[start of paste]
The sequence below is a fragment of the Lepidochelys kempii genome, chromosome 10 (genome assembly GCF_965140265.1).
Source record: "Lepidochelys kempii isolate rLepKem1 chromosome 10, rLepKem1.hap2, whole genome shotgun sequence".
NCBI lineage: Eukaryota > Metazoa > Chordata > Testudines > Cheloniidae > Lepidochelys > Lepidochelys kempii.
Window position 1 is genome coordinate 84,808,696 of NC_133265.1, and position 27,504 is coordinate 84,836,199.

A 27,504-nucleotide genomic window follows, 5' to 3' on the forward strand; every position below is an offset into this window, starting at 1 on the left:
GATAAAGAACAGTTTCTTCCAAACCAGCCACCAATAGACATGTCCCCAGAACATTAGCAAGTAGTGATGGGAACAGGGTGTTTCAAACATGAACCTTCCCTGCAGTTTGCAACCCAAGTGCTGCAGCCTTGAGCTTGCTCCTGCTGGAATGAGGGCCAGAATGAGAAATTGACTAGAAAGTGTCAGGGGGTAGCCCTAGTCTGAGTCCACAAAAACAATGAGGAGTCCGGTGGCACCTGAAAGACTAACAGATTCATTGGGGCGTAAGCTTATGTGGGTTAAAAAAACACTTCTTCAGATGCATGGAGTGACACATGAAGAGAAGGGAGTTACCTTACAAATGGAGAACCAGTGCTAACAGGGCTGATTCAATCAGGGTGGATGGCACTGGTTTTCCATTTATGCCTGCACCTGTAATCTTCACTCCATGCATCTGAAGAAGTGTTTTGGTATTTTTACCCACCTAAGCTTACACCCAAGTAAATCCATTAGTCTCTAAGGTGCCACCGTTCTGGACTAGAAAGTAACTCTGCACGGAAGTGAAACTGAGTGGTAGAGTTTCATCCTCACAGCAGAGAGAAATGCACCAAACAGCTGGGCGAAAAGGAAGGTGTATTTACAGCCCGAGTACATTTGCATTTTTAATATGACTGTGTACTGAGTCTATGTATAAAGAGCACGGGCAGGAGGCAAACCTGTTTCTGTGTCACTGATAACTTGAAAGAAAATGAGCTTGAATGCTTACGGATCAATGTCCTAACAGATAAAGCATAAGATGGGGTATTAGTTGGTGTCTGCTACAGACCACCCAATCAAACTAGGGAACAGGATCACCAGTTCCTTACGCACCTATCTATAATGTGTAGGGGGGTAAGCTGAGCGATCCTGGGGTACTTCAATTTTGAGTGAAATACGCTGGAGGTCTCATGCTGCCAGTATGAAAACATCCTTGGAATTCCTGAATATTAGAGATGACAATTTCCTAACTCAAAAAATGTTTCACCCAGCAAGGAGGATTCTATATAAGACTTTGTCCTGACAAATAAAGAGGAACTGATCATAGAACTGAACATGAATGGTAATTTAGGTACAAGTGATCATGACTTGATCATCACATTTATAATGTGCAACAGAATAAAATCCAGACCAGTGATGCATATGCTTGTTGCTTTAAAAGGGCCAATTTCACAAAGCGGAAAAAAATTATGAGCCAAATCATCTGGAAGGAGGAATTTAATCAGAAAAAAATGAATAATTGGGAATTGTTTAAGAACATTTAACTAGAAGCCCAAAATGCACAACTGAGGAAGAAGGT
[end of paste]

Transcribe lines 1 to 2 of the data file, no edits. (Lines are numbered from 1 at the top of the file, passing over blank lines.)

The sequence below is a fragment of the Lepidochelys kempii genome, chromosome 10 (genome assembly GCF_965140265.1).
Source record: "Lepidochelys kempii isolate rLepKem1 chromosome 10, rLepKem1.hap2, whole genome shotgun sequence".